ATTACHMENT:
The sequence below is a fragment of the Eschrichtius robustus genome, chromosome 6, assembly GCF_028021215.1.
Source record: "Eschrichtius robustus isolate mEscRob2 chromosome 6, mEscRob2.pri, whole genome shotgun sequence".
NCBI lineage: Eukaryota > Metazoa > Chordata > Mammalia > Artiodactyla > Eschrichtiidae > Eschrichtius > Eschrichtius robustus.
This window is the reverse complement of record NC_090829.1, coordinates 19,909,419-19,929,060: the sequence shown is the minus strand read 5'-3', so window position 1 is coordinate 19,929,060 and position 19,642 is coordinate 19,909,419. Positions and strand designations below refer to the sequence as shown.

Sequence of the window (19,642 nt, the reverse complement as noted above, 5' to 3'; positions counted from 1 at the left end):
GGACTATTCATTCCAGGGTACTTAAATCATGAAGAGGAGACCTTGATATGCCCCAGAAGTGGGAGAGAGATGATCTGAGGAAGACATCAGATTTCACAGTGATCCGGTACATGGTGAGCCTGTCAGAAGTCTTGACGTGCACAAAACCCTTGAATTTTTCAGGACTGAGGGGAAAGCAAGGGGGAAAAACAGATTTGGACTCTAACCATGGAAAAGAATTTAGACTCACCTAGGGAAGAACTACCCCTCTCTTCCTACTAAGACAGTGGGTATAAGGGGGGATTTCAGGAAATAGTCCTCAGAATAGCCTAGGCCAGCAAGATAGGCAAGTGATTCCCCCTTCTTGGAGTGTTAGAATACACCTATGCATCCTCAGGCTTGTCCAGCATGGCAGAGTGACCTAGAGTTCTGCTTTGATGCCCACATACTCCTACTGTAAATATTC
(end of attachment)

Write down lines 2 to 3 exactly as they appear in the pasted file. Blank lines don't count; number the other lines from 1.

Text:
Source record: "Eschrichtius robustus isolate mEscRob2 chromosome 6, mEscRob2.pri, whole genome shotgun sequence".
NCBI lineage: Eukaryota > Metazoa > Chordata > Mammalia > Artiodactyla > Eschrichtiidae > Eschrichtius > Eschrichtius robustus.